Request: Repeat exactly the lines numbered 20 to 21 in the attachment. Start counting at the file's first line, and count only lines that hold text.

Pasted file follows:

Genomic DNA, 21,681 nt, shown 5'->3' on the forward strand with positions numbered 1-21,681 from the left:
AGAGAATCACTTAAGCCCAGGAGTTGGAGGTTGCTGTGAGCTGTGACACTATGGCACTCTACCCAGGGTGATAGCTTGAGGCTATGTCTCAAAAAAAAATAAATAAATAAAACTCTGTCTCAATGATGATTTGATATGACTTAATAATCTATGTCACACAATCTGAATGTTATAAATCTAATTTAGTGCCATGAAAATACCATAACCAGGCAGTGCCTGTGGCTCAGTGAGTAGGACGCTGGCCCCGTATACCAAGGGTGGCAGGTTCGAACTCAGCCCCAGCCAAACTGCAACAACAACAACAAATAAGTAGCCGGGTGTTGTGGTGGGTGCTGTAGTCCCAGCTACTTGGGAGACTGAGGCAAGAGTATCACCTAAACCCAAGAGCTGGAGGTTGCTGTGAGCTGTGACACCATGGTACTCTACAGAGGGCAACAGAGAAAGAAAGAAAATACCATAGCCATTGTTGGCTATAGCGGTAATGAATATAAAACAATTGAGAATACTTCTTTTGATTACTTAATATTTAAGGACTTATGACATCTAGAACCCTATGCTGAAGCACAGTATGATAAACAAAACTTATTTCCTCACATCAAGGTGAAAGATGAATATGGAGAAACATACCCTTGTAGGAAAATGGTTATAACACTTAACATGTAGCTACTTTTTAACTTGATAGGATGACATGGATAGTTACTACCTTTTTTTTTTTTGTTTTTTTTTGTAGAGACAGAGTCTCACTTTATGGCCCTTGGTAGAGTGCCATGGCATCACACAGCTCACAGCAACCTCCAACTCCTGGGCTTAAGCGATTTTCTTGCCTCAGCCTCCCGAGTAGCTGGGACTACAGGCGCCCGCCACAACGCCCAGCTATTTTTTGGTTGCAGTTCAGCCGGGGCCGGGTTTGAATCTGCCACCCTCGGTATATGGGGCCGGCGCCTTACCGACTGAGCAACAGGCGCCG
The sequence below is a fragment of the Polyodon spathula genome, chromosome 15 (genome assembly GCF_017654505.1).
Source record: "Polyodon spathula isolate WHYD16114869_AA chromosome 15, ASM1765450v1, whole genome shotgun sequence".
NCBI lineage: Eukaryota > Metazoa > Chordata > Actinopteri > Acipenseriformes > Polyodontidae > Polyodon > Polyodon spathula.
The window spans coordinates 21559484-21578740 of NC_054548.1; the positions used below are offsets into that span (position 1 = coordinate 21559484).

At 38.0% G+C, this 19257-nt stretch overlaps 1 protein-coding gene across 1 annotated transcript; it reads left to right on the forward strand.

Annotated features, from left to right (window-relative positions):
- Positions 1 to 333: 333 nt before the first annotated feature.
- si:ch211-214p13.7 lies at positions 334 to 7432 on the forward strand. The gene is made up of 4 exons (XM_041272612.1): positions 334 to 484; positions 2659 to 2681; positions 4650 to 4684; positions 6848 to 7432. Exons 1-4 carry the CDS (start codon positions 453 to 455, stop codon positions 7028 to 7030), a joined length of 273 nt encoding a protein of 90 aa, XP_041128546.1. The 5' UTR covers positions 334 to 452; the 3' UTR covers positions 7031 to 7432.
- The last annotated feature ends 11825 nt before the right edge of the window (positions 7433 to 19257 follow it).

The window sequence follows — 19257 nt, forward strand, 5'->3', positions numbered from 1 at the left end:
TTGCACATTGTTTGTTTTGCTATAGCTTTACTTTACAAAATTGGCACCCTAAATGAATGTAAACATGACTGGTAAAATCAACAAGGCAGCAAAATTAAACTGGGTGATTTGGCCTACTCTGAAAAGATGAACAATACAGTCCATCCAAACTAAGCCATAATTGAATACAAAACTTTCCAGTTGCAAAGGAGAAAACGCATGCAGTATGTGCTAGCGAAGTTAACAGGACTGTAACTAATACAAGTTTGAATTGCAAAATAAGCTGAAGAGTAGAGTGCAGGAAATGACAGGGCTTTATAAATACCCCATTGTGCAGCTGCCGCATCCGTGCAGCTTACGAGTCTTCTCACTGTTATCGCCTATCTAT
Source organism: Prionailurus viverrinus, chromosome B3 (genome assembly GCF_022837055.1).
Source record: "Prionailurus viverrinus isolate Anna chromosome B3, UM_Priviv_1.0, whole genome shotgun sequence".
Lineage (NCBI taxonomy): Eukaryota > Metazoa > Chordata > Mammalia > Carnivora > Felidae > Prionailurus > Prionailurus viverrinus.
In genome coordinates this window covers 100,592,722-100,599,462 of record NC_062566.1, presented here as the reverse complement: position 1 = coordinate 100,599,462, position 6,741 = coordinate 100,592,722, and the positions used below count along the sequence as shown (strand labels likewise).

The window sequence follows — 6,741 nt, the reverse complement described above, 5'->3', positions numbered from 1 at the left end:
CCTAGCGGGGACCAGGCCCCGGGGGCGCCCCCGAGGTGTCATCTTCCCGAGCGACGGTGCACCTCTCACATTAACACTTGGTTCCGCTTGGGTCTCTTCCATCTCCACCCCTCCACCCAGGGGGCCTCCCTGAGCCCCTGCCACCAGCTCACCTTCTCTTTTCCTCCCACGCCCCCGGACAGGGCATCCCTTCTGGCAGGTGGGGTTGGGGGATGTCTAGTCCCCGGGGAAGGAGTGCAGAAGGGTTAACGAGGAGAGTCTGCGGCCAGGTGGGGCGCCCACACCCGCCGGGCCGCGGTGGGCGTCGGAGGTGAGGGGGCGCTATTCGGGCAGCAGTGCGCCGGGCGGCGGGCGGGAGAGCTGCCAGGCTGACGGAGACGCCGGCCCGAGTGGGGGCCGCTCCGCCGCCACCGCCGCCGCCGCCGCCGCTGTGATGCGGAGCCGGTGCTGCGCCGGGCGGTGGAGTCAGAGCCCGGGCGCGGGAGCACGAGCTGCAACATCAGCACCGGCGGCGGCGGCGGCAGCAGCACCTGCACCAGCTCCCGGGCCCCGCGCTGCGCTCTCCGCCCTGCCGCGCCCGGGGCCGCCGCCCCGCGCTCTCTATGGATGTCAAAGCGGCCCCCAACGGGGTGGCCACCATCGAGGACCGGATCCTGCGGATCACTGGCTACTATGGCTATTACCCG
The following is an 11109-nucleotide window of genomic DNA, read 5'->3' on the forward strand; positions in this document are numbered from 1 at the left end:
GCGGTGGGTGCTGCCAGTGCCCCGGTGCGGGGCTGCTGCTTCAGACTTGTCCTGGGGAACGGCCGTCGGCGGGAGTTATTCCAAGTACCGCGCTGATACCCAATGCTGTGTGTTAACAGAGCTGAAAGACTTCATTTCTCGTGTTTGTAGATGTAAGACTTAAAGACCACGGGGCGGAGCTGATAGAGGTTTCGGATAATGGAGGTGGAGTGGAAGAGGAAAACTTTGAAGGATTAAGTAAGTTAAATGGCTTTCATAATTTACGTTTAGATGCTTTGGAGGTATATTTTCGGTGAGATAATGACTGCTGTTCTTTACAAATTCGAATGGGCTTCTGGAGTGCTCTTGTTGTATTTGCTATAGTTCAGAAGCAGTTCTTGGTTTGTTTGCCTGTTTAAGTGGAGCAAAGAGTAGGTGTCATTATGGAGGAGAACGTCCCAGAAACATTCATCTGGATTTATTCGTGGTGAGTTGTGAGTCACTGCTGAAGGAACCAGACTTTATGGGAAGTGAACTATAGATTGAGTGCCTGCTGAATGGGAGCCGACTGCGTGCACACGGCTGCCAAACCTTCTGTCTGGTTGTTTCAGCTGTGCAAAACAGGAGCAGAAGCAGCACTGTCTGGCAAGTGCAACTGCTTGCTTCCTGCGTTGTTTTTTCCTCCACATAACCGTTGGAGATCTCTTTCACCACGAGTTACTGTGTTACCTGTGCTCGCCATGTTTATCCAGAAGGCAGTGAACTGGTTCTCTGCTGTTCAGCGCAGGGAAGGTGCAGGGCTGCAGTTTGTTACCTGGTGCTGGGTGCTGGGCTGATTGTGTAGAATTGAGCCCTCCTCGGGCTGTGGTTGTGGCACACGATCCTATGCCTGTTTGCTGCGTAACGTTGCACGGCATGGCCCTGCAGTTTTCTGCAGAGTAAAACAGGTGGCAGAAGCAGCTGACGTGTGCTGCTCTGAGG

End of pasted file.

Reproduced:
The following is an 11109-nucleotide window of genomic DNA, read 5'->3' on the forward strand; positions in this document are numbered from 1 at the left end:
GCGGTGGGTGCTGCCAGTGCCCCGGTGCGGGGCTGCTGCTTCAGACTTGTCCTGGGGAACGGCCGTCGGCGGGAGTTATTCCAAGTACCGCGCTGATACCCAATGCTGTGTGTTAACAGAGCTGAAAGACTTCATTTCTCGTGTTTGTAGATGTAAGACTTAAAGACCACGGGGCGGAGCTGATAGAGGTTTCGGATAATGGAGGTGGAGTGGAAGAGGAAAACTTTGAAGGATTAAGTAAGTTAAATGGCTTTCATAATTTACGTTTAGATGCTTTGGAGGTATATTTTCGGTGAGATAATGACTGCTGTTCTTTACAAATTCGAATGGGCTTCTGGAGTGCTCTTGTTGTATTTGCTATAGTTCAGAAGCAGTTCTTGGTTTGTTTGCCTGTTTAAGTGGAGCAAAGAGTAGGTGTCATTATGGAGGAGAACGTCCCAGAAACATTCATCTGGATTTATTCGTGGTGAGTTGTGAGTCACTGCTGAAGGAACCAGACTTTATGGGAAGTGAACTATAGATTGAGTGCCTGCTGAATGGGAGCCGACTGCGTGCACACGGCTGCCAAACCTTCTGTCTGGTTGTTTCAGCTGTGCAAAACAGGAGCAGAAGCAGCACTGTCTGGCAAGTGCAACTGCTTGCTTCCTGCGTTGTTTTTTCCTCCACATAACCGTTGGAGATCTCTTTCACCACGAGTTACTGTGTTACCTGTGCTCGCCATGTTTATCCAGAAGGCAGTGAACTGGTTCTCTGCTGTTCAGCGCAGGGAAGGTGCAGGGCTGCAGTTTGTTACCTGGTGCTGGGTGCTGGGCTGATTGTGTAGAATTGAGCCCTCCTCGGGCTGTGGTTGTGGCACACGATCCTATGCCTGTTTGCTGCGTAACGTTGCACGGCATGGCCCTGCAGTTTTCTGCAGAGTAAAACAGGTGGCAGAAGCAGCTGACGTGTGCTGCTCTGAGG